I had an internship for my last two years of college. I worked in a biological research lab studying rice genetics. After I graduated I left the lab, hoping for newer and brighter things. Sadly, I did not get into grad school as I planned. My backup of finding a biotech job didn’t work out either. I started a new internship studying nematode genetics and was rehired back at my old job working with rice.
In the time since I’d left the people working in the lab had rotated somewhat. A few people had left and a few had joined. The core of the lab knew that I was married, but the new people did not. I ended up in the position of training a few of the new student hires, a man and a woman. The woman is studying to be a pharmacist. The man was originally a pre-med student. He even joined a pre-med focused fraternity. Then he took some plant biology classes and joined the rice lab. Now, he wants to be a plant biologist.
I was working with each of them separately today and the topic of my marriage came up. I am twenty-two years old, married to my high school sweetheart, and barely out of college. This throws a few people off. While after college marriages were common a few decades ago (and still are), many people see it as rushing into a relationship. I’m confident that I made the right choice. I’m also sure that there’s some person who’ll say, “Blah-blah percent of marriages of people under 30 end in under blah-blah years. What will you do if you get divorced?”
Honestly? I never prepared for divorce. It’s not something most people plan for when they get married. Why would you? Marriage is supposed to be forever and getting a pre-nup makes it seem like you don’t think it will last forever. If that’s the case then why get married? Our eight month anniversary is coming up on Valentine’s Day and I have a feeling that it’s gonna be great. Both of us are extremely happy to be with each other and we recognize that every day.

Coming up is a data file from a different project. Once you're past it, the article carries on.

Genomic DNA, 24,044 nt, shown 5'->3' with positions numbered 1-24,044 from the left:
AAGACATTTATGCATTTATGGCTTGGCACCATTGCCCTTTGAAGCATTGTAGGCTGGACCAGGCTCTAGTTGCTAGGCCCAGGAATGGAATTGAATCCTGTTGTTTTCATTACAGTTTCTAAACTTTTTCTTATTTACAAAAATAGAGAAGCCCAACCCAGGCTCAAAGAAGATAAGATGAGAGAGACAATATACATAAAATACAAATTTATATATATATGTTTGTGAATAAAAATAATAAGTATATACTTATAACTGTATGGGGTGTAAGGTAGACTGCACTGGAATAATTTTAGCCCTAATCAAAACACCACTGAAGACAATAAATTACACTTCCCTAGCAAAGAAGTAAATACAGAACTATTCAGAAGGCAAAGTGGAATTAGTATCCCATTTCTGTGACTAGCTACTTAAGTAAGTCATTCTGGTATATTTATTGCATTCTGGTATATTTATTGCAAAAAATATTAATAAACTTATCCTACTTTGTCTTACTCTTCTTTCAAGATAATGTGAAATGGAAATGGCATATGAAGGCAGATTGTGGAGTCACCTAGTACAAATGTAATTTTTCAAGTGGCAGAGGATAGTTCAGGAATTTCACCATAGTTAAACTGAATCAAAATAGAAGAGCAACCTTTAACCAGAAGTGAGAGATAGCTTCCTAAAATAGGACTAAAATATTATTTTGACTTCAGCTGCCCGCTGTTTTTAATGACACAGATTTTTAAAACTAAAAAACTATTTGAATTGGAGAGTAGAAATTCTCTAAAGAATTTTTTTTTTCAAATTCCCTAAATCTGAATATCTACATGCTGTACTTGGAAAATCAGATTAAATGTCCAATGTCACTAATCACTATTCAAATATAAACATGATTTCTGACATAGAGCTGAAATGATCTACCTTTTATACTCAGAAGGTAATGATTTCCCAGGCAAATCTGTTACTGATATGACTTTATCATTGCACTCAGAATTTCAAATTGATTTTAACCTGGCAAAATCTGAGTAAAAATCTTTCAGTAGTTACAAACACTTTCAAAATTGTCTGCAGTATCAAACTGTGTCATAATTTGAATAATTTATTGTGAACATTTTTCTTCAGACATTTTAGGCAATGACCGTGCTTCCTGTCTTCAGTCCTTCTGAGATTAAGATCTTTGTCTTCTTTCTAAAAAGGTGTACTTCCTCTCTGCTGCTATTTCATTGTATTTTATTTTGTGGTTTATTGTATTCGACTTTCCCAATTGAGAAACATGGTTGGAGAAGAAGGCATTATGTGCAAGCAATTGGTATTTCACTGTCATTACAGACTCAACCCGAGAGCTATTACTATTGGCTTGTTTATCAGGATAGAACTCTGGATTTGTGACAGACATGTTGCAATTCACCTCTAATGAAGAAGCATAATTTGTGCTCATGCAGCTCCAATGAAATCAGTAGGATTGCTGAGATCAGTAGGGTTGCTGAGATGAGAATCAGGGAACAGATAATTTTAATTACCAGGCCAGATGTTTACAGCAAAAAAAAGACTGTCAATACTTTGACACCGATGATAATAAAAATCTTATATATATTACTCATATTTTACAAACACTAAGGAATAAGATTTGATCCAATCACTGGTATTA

I mentioned my marriage to the pre-pharm student and she did not react in the typical ways (“You’re married?!” “What?” “Really?” etc.). She didn’t really react at all. She thought it was perfectly normal to get married right after college. So normal in fact that she didn’t even mention the timing of it.
When I mentioned my marriage to the plant bio student he said, “I was wondering what that ring on your finger was for.” He’d thought it might’ve been a wedding ring, but he wasn’t sure. Maybe when he saw the ring he thought, “That looks like it could be a wedding ring, but how could a guy that young be married?” He’d considered the possibility, but he wasn’t sure.
The thing that struck me most about these conversations was that the woman had thought it normal to be married after college and the man had not. It matched perfectly with traditional paths after college. Society pressures women to get married after college while men are pressured to advance their careers. In a few years, the man finds a younger woman just out of college and they get married. The pre-pharm student, being a woman, projected her own expectations onto me and reacted differently than others have in the past. The plant bio student reacted as other men have in the past to the news, with shock that I’d tie myself down so soon and not focus on my job.
Just a little slice of life that I liked.